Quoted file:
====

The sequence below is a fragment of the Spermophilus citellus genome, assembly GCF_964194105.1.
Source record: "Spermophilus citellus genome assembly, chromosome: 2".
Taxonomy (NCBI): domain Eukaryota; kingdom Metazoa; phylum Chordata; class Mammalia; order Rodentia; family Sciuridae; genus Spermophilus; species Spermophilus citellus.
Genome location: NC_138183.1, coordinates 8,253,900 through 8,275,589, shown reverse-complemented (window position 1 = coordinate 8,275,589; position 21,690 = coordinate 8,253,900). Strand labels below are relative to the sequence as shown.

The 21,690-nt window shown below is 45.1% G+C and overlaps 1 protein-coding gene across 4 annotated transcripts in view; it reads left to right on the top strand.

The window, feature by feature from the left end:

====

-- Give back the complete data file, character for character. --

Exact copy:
The sequence below is a fragment of the Spermophilus citellus genome, assembly GCF_964194105.1.
Source record: "Spermophilus citellus genome assembly, chromosome: 2".
Taxonomy (NCBI): domain Eukaryota; kingdom Metazoa; phylum Chordata; class Mammalia; order Rodentia; family Sciuridae; genus Spermophilus; species Spermophilus citellus.
Genome location: NC_138183.1, coordinates 8,253,900 through 8,275,589, shown reverse-complemented (window position 1 = coordinate 8,275,589; position 21,690 = coordinate 8,253,900). Strand labels below are relative to the sequence as shown.

The 21,690-nt window shown below is 45.1% G+C and overlaps 1 protein-coding gene across 4 annotated transcripts in view; it reads left to right on the top strand.

The window, feature by feature from the left end: